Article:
The Tuft of Flowers Revisited: Navarro River Strings Camp

You may know Robert Frost’s poem The Tuft of Flowers, but if you don’t, I commend it to you. The scene is a hay field in the late morning when the speaker has gone to turn the newly mown hay. The mower, having been there at dawn to complete his work, has gone his way. The speaker finds, thanks to a determined butterfly, that in the middle of the field of cut grass, the mower did his job well, leveling all of the hay, but on purpose left standing a single tuft of flowers.

“The mower in the dew had loved them thus,

By leaving them to flourish, not for us,

Nor yet to draw one thought of ours to him,

But from sheer morning gladness at the brim.”

On Thursday evening, I came upon a tuft of flowers. Not real flowers, metaphorical ones, notes on a page, the cello line of the third Brandenburg Concerto. J.S. Bach was the early morning worker who left us the splendor of that concerto, not with any thought of ‘ours to him,’ but with the same motives that the mower had, simple beauty.

The cello and I are fairly recent friends. It’s true that I played the cello in my 20s, but frankly, I remember next to nothing about how I played in those days, perhaps one benefit of a poor memory. When I began (again) last July, I brought the ability to read music, and I knew the names of the strings. So within twelve months to be sat down in front of a composition by Bach didn’t fill me with confidence.

“Come on, Robert, here’s the cello score. We’re going to sight read it so get your cello and join us.” That was from another cellist named Shirley from California’s gold country. Okay, I thought. It’s been a friendly and supportive group and no one at camp rose to be critical of the musical efforts of others. So I sat down and shared the score with her and about ten or fifteen others of us, forming a small chamber orchestra.

There is no easy Bach. Anyone who has ever attempted playing his music knows that, and I was sure that I couldn’t read the score, much less keep up with the group. Fine, I would play what I could and stop when I couldn’t. I’d listen to the ensemble. That would at least be instructive. But we started slowly, counting two measures of 4/4 time, and we read through the first movement. Then we read through it again, this time up to tempo.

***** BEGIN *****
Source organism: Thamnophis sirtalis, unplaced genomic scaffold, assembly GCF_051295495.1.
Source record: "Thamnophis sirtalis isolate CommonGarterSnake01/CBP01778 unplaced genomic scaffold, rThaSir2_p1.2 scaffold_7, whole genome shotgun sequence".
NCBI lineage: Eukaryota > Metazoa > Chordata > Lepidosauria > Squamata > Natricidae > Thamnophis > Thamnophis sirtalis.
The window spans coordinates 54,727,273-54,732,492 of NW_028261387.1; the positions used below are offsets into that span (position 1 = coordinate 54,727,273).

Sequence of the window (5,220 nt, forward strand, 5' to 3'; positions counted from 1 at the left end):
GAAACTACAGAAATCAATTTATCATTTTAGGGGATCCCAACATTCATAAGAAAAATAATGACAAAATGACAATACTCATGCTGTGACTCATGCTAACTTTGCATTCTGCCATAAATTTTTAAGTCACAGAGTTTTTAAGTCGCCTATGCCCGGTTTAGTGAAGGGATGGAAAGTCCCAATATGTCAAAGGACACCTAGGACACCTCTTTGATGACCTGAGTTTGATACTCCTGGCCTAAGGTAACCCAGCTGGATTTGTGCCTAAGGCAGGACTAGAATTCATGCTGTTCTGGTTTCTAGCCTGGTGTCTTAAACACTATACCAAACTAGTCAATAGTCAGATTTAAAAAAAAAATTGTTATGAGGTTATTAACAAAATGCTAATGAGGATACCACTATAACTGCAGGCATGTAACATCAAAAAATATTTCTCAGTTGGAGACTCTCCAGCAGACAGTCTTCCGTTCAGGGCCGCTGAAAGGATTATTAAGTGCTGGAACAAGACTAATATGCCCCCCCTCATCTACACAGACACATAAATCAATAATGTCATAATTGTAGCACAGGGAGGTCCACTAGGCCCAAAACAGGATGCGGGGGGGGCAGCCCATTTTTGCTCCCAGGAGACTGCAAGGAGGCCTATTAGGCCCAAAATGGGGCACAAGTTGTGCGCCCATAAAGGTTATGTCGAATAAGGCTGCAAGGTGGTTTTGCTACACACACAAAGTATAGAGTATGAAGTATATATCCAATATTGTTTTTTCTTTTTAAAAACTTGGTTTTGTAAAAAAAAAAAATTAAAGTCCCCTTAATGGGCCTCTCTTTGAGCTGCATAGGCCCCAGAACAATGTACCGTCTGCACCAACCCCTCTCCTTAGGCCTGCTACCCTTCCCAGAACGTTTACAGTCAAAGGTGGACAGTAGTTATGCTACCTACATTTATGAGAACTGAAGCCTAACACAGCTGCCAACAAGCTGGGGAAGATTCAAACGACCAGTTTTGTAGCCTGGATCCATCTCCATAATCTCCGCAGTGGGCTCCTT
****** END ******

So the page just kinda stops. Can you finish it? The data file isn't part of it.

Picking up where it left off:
I was keeping up! I was reading the score, and I was keeping up! The third time through, I was playing the music, not merely sawing out the notes on the cello. By the time we got to the final chord, I understood what Bach saw when he wrote this work. The beauty of sharing it with this small impromptu chamber group, and with Bach, filled me with inexpressible joy.

“But glad with him, I worked as with his aid,
. . .
And dreaming, as it were, held brotherly speech
With one whose thought I had not hoped to reach.”

I sat there beaming, perfectly ecstatic, reveling in the epiphany of the moment. The woman who had organized our playing looked over to see me grinning like an idiot. “I think Robert would like to play it again,” she said. And she was right. And so we did.

I suppose this all sounds a bit syrupy and gushy, but some of our dearest, deepest emotions, when we own up to them, often do sound that way when we try to tell them out loud or write them down. I can only say that I cannot remember any musical experience before in my life that produced the level of elation I experienced that evening, of being able to play the music of perhaps our greatest composer, coupled with genuine gratitude for Bach’s genius, for the music that reaches across nearly three hundred years, and for his bequeathing us his gift of a tuft of flowers.


Robert Heylmun

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